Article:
Holly Willoughby: How Gavin Plumb went from 'quiet hermit' to 'imminent danger' to TV presenter

Gavin Plumb had more than 10,000 pictures of Holly Willoughby, and the television presenter was the first name on the handwritten list of 136 female celebrities he kept in his bedside drawer.

But prosecutors said the 37-year-old security guard's obsession went beyond mere fantasy - and he planned to kidnap, repeatedly rape and murder the former This Morning host to fulfil his "completely out of control" sexual desires.

Warning: Contains graphic content some readers may find distressing

It wouldn't have been the first time he had committed violent offences against a woman.

Chelmsford Crown Court heard he had a "stewardess fantasy" and in August 2006 tried to abduct two air hostesses off the Stansted Express train while armed with an imitation firearm and three lengths of rope.

Plumb was handed a 12-month suspended prison sentence and in December 2008 went on to attack two "shouting and screaming and crying" 16-year-old girls in the stockroom of the Woolworths unit where he worked, the jury was told.

Armed with a box cutter, he taped one of their hands behind her back before they managed to escape. He served 16 months in prison.

'Hermit' who rarely went outside

Ellie Hoad, who dated Plumb for three months in 2007, described him as a "hermit" who stayed inside playing video games such as Call Of Duty unless he had to go outside.

He liked Batman and Star Wars, she told Sky News, and was "really quiet" but had a "good personality and a good sense of humour".

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Giving evidence, father-of-two Plumb said he was close to his mother and stepfather and one of his three brothers.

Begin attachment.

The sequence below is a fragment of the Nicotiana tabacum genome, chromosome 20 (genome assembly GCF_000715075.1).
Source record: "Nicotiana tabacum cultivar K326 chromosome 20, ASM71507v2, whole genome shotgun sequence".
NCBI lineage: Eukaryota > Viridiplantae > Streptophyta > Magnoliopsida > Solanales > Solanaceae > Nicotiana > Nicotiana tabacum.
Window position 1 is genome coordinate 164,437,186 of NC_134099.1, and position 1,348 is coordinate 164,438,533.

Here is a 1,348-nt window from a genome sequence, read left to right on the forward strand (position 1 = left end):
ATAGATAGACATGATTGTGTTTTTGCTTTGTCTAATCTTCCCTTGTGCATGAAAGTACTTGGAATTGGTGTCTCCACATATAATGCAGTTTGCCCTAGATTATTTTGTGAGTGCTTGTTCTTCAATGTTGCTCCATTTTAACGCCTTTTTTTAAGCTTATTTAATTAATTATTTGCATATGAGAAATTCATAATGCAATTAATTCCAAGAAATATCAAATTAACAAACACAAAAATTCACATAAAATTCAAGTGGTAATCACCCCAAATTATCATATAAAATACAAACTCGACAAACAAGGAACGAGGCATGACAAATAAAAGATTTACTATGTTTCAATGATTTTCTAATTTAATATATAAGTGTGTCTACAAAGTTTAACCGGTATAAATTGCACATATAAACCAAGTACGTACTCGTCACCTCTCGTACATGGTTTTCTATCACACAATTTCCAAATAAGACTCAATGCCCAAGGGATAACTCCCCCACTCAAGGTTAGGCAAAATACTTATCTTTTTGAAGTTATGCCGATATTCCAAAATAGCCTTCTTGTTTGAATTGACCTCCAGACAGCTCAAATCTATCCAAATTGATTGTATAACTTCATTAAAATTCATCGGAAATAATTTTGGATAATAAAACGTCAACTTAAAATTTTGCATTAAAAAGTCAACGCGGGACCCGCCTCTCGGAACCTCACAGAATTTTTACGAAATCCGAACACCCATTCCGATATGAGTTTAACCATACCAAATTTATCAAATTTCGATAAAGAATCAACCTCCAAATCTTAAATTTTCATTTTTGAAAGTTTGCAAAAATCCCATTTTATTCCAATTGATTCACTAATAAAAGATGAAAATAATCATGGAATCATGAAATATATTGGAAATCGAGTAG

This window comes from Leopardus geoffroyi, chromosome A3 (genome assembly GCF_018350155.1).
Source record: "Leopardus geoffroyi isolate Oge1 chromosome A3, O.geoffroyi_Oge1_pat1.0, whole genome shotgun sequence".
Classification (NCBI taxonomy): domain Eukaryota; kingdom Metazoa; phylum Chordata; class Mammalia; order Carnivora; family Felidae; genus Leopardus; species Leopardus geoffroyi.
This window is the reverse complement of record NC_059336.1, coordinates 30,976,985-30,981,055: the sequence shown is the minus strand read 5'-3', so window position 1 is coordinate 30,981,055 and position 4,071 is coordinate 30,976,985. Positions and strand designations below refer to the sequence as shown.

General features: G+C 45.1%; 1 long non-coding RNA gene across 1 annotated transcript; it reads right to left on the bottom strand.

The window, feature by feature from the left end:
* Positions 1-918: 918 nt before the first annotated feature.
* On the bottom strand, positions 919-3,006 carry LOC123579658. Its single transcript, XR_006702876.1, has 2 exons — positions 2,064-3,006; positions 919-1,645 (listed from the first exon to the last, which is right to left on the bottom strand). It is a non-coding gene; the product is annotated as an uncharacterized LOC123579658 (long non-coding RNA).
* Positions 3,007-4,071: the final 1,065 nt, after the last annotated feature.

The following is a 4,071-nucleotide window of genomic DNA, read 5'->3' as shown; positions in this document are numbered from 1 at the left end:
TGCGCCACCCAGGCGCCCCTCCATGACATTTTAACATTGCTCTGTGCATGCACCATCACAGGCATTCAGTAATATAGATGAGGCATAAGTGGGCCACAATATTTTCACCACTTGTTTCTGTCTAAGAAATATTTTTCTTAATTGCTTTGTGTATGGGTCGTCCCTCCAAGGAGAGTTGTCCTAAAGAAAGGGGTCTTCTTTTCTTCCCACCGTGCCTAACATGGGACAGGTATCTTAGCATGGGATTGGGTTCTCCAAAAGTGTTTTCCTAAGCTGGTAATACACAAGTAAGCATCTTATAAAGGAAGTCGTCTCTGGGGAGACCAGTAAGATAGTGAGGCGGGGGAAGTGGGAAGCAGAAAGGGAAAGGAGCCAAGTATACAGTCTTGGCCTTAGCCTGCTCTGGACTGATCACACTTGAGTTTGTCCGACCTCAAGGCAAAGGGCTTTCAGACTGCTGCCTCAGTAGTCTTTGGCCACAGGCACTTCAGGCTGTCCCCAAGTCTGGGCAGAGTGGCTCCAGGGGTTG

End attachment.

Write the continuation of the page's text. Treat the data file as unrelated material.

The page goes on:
And Ms Hoad said there was no hint of what police described as the "misogynistic" man who was "willing to use violence at the highest level against women and girls".

His neighbour Joanna said she rarely saw Plumb but would occasionally hear him in the garden that backed on to hers having "unusual conversations".

"I thought that he was building a gaming forum, but actually maybe it was alluding to something else," she told Sky News.

Plumb told how he spent years confined to his flat when he talked to the BBC about his obesity in a 2018 documentary, describing how he only left his front door to put out a bin bag every few days.

He reached 35.5 stone at his heaviest, drinking 18 litres of cola every ten days, but following gastric surgery believed he had turned his life around.

Posing in a Batman T-shirt, with his thumb inside his trouser waistband to show how much weight he had lost, he said he wanted to get back to work and playing football.

"I'm not going to give up. I'm going to do everything I possibly can to get where I need to," he said.

"This surgery's not only going to change my life, it's going to save my life."

But Plumb's life, which he told jurors he spent 99.9% of online, took a much darker turn.

Chilling voice notes and 'kidnap kit'

Plumb's social media history shows he was sharing posts of a sexual nature about Willoughby at least as far back as 2014, Sky News has found.

Many of the messages he shared with contacts online were so depraved they were not read out in court as prosecutors said it would have breached Ms Willoughby's legal right to respect for her privacy and might even have contravened the Obscene Publications Act.

By December 2021, he was talking to a man in Ireland he knew as Marc, who told him he had previously been jailed for being a stalker who fantasised about raping TV stars.